Tuesday, February 1, 2011

Pouring a heart - a daily dilemma

Pouring a heart into my morning cappuccino has become the bain of my husbands existence.  He is OBSESSED with trying to get it.  Not even trying to get it perfect, but just trying to do it at all!  When he first started it looked like a blob - it tasted great (we were using LavAzza espresso beans) but it didn't look pretty.  After a while it actually started to resemble an organ, not a heart just yet, but more of like the female genitalia....ya, some may love it - but it wasn't a heart.

The daily heart pouring has become almost a contest - he came close today when we were at the Espresso Bella cafe in Concord where he works and my mom passed by.  She said "oh wow, a tee-pee!"  Then he turned the cup around so the point was facing her and she said "oh, ha ha ha, is it supposed to be a heart?!"  SUCCESS!!!  well, sorta.  He'll keep trying.

In case your interested in starting your own heart pouring contest for your wife, husband or loved one.  Here are some instructions and pictures.  We have a whole bunch of frothing jugs that get just the right thickness of foam, and of course the Espresso Bella espresso beans if you need those as well.  Check it out.  www.EspressoBella.ca then click on Shop Online and you'll see it all there.  I wish you luck!!  Send me your pictures!! 

Some may say that mastering the art of pouring a heart can be comparable in difficulty to learning how to swim. When you first start it feels impossible but once you figure it out, you won’t remember why it was so hard. Just don’t give up and practice, practice, practice!! Consider the Espresso as “the Canvas” and the Steamed Milk as “the Paintbrush”.
You will require a very rich and thick crema on the top of your espresso and your steamed milk to be very textured and consistent. Whole milk works best for this. When steaming your milk, try to develop a “swirl” in the milk by moving the pitcher in a circular fashion around the steam wand. This action will make the foam thicker and add texture to the milk. After steaming, prevent the milk in the pitcher from “separating” by spinning the jug in a circular motion until you see the milk is one consistency. The milk should look silky, shiny, and very thick, with no bubbles.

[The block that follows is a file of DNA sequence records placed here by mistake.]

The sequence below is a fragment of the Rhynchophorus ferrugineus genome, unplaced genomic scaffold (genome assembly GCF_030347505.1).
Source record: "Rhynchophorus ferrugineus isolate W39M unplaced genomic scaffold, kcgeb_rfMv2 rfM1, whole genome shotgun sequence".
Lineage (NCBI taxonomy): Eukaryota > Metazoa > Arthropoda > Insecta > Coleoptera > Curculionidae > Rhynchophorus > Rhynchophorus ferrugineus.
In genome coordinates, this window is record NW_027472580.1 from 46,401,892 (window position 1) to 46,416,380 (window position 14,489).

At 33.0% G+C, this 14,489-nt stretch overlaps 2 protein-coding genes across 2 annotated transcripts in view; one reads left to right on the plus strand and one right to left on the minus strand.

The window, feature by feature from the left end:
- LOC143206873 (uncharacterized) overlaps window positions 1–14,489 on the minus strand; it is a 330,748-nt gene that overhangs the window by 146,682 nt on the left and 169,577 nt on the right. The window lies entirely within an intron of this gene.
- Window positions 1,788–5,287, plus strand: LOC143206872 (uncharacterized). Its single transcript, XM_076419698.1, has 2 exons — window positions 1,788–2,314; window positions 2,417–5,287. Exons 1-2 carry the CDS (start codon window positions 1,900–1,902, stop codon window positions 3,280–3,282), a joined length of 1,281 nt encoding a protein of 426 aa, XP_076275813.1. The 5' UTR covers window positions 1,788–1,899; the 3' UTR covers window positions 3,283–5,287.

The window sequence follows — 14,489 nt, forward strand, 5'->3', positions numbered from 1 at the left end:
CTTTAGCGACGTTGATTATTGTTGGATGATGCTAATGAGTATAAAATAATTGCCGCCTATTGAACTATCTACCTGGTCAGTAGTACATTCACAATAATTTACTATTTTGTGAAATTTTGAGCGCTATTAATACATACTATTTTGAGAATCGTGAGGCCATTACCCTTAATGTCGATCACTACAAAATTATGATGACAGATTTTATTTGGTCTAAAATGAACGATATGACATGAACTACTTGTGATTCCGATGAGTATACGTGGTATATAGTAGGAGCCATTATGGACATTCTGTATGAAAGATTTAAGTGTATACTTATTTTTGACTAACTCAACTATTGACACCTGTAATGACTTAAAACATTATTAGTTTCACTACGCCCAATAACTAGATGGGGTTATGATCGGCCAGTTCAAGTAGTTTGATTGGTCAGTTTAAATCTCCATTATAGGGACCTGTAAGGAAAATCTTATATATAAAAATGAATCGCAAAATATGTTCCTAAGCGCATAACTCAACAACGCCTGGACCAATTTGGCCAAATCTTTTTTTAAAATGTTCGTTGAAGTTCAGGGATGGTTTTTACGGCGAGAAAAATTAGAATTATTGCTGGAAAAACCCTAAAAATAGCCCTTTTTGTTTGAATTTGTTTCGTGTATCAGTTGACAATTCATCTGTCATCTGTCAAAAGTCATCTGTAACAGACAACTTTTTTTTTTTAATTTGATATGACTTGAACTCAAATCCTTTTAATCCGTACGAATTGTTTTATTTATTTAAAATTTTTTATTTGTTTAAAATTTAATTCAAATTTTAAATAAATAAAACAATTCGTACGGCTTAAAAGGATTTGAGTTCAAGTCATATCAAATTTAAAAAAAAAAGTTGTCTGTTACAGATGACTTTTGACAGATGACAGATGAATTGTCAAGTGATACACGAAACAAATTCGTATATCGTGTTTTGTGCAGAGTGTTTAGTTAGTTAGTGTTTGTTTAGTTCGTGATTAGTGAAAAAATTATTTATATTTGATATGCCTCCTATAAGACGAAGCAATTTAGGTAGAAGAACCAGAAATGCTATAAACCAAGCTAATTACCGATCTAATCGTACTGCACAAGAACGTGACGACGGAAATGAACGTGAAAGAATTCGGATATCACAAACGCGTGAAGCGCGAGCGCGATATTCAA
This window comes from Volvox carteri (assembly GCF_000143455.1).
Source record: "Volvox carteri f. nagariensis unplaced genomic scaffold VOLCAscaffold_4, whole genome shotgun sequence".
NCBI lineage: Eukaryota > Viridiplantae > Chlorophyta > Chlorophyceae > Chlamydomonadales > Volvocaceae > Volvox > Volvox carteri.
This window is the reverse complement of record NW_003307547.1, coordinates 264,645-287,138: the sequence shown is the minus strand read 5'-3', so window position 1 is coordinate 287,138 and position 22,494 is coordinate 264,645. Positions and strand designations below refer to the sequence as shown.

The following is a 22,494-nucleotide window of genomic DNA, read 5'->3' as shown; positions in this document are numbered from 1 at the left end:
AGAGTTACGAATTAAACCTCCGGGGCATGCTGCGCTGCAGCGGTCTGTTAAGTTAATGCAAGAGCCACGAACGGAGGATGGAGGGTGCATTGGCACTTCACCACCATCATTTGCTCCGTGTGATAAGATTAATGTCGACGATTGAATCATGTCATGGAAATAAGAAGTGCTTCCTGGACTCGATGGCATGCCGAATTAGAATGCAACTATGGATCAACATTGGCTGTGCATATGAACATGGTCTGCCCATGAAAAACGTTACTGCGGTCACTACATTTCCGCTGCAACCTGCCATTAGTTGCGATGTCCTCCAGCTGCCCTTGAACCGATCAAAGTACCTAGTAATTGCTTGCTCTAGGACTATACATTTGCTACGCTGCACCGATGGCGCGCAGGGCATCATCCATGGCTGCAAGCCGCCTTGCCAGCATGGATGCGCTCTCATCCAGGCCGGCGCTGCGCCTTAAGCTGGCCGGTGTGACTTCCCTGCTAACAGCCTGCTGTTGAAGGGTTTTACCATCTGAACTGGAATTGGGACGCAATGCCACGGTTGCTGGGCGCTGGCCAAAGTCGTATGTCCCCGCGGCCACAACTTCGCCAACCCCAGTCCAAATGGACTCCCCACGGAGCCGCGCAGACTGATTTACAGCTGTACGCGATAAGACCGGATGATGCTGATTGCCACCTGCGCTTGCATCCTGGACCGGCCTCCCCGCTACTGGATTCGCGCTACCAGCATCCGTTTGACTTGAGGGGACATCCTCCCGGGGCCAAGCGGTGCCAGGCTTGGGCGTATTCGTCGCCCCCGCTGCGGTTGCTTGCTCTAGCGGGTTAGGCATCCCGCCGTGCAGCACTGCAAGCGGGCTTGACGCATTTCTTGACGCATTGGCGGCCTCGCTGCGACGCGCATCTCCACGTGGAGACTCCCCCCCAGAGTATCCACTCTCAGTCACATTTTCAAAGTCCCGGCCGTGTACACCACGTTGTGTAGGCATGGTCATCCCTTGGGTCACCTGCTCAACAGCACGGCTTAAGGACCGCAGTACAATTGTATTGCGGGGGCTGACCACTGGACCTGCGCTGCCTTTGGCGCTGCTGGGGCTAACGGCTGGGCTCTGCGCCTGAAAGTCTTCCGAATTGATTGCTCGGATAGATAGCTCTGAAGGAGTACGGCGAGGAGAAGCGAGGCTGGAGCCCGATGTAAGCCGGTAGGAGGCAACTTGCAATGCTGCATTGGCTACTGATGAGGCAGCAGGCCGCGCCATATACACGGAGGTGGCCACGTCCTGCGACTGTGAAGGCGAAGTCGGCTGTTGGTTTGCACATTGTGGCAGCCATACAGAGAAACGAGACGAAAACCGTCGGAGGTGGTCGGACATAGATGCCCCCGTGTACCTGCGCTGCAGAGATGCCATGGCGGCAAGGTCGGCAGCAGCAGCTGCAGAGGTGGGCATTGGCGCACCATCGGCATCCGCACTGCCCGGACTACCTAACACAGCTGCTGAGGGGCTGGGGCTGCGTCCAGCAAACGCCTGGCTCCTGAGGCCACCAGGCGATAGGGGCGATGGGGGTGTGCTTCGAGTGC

Once you have your “Canvas” (Espresso) and your “Paintbrush” (Steamed Milk) ready, pour the steamed milk gently into the middle of the extracted espresso in the cup. Be very careful not to disturb the crema on the top too much. Allow the espresso to rise by filling the cup with the steamed milk until the cup is about two-thirds full. A “white cloud” should form in the cup. Once the cloud appears, lower the milk jug until it is resting on the cup. The cloud should form a circle.
Swirl the milk pitcher from side to side by wiggling your wrist to ensure the steamed milk and foam are still completely mixed together. Keep slowly pouring the milk steadily into the centre of the cup where the white cloud first appeared. When the cup is almost three-quarters full, gently rock the milk pitcher back and forth to create rings. Finish by gently moving the pitcher so the continuous stream of milk cuts through the centre of the circle to the edge of the cup. This will create an indentation at the top and a point at the base of the heart.

Don't Forget Wait until the cup is nearly two-thirds full before you lower the pitcher down to the cup. Pour with a distance of 4 to 5 inches between the cup and pitcher. This will prevent too much foam from entering the cup before the latte art forms. Pour the milk very slowly into the cup. This will give you more control over what is happening until you become more comfortable. Pouring a heart is not easy and requires a lot of practice, but don't give up - you can do it.